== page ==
<br /> Dpkg Vs RPM (and their future) – Debian Planet

Welcome to Debian Planet

News for Debian. Stuff that *really* matters


Debian Planet is hosted by Bluelinux Internet Services Ltd. Offering a special discounted rate for Free and Open Source software community members.

Buy your Debian merchandise at DebianShop.com.

These are important Debian sites one should not be without!

  • Official Debian site
  • Package search
  • Mailing list archives
  • Bug reports
  • Debian on CD
  • Debian Weekly News — excellent news source!
  • Unofficial APT sources

  • Developers’ Corner
  • Community
    Need help? You’re not alone on this planet.

  • Planet Debian
  • debianHELP
    (User support site)

  • Debian Administration
    (SysAdmin resources)

  • Debian International
  • DebianForum.de

  • DebianForum.dk

  • EsDebian

  • DebianWorld

  • Debian-Fr

  • MaximumDebian

  • DebianItalia
  • DebianUsers

  • Debian-BR

  • DebianHOWTO

  • Russian Debian (Русский)
  • Debian-JP
  • Debian Suisse
  • Contribute
    Got that latest or greatest scoop? Perhaps you have some important news for the Debian community? Submit a news item!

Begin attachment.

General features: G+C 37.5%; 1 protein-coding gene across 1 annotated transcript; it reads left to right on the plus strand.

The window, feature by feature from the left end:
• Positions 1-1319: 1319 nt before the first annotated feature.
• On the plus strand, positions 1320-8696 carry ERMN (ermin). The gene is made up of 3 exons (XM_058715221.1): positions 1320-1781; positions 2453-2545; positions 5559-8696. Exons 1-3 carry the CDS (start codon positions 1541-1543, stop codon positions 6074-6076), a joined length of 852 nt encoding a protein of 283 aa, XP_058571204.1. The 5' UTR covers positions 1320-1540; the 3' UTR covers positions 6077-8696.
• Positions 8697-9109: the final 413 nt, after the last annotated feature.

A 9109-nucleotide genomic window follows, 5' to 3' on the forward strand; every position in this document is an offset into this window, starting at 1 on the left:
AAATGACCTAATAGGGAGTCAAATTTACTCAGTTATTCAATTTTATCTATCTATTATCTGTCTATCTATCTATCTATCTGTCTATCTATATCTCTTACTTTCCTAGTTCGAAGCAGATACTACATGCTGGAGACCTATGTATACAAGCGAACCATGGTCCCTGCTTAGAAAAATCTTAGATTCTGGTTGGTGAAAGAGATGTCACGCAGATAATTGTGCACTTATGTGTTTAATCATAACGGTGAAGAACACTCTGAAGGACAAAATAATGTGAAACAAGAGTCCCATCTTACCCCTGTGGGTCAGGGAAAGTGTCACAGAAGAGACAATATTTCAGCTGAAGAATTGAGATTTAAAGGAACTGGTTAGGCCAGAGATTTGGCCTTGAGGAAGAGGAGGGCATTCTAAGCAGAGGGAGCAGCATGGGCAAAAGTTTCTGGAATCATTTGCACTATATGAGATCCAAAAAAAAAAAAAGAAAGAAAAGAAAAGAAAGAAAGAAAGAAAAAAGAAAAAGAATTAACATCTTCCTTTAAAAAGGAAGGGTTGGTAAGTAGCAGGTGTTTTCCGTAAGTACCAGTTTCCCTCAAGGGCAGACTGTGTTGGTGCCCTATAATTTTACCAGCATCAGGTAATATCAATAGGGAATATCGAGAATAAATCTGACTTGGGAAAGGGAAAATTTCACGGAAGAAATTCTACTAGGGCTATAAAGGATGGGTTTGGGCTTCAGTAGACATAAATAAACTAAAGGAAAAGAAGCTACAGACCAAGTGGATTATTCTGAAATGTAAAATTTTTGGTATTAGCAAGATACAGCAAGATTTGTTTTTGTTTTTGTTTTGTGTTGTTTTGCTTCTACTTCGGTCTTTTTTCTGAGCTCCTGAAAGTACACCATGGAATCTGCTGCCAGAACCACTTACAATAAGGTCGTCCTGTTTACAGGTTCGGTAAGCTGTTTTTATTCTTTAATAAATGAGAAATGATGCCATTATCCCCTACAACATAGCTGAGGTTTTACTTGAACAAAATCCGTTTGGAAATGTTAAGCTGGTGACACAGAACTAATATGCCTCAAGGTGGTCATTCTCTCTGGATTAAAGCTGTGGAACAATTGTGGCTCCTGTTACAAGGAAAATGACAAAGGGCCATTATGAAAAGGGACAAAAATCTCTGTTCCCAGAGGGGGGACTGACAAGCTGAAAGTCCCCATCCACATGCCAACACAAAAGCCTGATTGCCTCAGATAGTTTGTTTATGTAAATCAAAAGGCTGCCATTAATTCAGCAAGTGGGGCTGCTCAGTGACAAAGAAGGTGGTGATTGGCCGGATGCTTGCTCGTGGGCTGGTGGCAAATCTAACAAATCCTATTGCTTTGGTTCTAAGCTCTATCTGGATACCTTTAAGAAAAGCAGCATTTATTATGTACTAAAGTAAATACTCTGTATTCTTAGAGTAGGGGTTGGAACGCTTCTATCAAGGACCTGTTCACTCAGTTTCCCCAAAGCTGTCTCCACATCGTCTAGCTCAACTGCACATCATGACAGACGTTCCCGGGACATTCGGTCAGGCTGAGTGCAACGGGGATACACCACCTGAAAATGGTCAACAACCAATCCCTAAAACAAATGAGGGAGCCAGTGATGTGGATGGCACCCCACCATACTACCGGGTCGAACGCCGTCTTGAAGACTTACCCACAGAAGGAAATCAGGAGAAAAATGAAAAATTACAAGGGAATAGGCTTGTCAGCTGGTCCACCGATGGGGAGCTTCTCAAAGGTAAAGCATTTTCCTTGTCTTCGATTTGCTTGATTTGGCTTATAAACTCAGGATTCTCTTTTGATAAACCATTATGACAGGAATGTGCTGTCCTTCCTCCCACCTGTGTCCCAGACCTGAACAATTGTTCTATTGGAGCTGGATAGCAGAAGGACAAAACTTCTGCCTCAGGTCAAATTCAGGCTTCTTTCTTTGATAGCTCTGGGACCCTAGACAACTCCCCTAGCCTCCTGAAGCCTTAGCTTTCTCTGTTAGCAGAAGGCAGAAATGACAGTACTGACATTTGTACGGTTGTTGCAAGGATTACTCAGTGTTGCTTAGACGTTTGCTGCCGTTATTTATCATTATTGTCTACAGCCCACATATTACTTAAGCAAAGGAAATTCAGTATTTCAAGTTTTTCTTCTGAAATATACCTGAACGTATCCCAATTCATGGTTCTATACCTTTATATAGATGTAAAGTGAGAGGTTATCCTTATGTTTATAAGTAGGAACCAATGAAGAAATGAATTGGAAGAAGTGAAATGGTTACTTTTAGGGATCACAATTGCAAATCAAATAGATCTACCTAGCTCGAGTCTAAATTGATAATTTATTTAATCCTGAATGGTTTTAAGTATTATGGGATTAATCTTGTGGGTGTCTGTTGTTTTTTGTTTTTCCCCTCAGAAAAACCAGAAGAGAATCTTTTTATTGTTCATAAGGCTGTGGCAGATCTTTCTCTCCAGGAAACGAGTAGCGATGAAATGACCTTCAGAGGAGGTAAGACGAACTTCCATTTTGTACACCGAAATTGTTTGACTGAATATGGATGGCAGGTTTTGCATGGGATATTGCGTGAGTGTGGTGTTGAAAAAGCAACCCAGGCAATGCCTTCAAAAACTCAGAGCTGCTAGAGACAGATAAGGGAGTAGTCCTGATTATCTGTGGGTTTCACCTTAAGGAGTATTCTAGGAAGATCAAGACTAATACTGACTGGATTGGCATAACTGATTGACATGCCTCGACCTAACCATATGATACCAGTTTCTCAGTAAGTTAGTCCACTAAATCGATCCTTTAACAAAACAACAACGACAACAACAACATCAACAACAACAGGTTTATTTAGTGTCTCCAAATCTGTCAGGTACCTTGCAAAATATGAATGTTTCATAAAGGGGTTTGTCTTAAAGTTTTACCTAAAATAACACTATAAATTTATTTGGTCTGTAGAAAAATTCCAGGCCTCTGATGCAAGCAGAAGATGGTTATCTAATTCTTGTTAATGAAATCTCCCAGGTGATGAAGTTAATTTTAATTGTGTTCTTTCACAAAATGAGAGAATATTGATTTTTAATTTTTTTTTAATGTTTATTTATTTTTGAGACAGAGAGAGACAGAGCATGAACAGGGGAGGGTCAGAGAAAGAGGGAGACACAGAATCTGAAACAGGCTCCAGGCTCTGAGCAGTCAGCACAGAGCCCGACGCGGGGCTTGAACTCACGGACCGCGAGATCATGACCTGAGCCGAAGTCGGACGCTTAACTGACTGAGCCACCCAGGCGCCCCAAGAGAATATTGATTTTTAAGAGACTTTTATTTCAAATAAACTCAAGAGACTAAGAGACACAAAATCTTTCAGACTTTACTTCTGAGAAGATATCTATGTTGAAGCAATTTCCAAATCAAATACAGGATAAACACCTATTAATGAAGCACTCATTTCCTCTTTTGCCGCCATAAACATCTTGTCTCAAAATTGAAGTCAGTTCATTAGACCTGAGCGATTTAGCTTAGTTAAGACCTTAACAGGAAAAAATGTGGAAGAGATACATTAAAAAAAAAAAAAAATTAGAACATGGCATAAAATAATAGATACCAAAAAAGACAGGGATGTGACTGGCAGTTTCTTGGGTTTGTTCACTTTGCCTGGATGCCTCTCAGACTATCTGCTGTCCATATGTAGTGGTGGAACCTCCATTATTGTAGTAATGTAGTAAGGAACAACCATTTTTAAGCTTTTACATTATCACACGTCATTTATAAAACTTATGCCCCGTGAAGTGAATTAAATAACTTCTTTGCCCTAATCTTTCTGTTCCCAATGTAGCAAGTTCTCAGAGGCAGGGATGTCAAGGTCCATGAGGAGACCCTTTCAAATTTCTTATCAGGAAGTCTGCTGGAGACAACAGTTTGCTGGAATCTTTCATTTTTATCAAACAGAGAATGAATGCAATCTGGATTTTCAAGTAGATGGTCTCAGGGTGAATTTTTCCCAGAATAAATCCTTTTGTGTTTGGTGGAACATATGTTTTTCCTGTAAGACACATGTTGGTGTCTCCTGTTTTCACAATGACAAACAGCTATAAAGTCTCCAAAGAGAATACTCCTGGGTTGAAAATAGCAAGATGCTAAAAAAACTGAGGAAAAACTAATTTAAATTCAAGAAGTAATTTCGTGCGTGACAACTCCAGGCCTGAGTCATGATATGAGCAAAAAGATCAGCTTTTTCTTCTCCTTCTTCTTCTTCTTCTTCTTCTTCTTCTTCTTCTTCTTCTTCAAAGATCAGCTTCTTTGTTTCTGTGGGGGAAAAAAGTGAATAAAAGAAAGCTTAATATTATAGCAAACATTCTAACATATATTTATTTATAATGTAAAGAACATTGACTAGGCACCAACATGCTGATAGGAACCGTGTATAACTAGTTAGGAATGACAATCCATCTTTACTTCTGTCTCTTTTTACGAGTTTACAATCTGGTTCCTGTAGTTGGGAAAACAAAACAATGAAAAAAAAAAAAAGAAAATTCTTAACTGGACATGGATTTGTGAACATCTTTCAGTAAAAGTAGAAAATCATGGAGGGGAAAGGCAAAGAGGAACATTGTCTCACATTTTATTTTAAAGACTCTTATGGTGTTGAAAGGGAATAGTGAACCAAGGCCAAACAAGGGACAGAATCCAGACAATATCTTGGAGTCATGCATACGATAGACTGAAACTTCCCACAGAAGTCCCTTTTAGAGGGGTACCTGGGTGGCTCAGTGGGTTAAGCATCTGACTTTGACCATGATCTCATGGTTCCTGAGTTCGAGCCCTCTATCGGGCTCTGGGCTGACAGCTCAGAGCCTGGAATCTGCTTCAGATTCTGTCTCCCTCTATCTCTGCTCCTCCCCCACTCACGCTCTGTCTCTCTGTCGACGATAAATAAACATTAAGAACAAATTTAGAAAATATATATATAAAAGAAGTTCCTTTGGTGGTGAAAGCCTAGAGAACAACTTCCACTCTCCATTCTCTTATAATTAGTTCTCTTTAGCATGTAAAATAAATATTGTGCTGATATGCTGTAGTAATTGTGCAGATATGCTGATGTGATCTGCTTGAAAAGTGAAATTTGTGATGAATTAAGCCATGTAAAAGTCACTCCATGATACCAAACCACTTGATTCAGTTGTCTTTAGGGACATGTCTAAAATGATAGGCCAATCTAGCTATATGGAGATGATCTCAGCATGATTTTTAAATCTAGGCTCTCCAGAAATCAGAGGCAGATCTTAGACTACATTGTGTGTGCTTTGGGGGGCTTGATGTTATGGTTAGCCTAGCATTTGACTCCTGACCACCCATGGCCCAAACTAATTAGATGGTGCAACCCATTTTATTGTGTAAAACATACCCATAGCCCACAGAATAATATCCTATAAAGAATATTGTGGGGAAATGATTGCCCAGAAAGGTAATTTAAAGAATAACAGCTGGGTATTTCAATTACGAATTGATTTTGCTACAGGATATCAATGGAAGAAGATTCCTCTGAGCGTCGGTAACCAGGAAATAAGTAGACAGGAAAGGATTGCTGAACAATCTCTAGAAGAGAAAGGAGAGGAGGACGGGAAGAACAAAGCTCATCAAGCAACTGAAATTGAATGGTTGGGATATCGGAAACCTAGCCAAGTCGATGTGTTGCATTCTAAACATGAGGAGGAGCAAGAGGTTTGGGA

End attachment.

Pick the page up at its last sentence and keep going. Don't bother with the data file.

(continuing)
Or perhaps you’ve written a rather ground breaking insight into some aspect of Debian and you feel compelled to share it with others? Knock up a longer editorial article and send it to the editors.

    General feedback should be sent to staff@debianplanet.org

    The place to get help on a Debian problem (after reading docs) or to just chat and chill is #debian on irc.oftc.net.

    Many of the Debian Planet staff live there so pop by and say hello.

    Debian Planet also has its own channel on the same network called #debianplanet.


    Dpkg Vs RPM (and their future)
    Submitted by Anonymous on Sunday, December 03, 2000 – 09:37
    After seeing the recent news on freshmeat/slashdot (here) about the patches available for APT for use with rpm, i remembered a conversation i had with someone about scalability issues in dpkg’s database. According to my friend, he was having problems with dpkg running out of memory when it had close to 50% of the packages (read several thousand) available installed. What i’m interested in, is a non-flat database (openLDAP perhaps?) that dpkg/apt could use to search on a local system, as i’ve seen the effects of having to deal with a flat file, and the scaling problems ARE real. has anyone got any information about such efforts towards a quicker cleaner DPKG, before my friend starts advocating debian move completely to rpm?
    ressu: This would be interesting..

    Control panel

    Comment viewing options:

    Select your prefered way to display the comments and click ‘Update settings’ to activate your changes.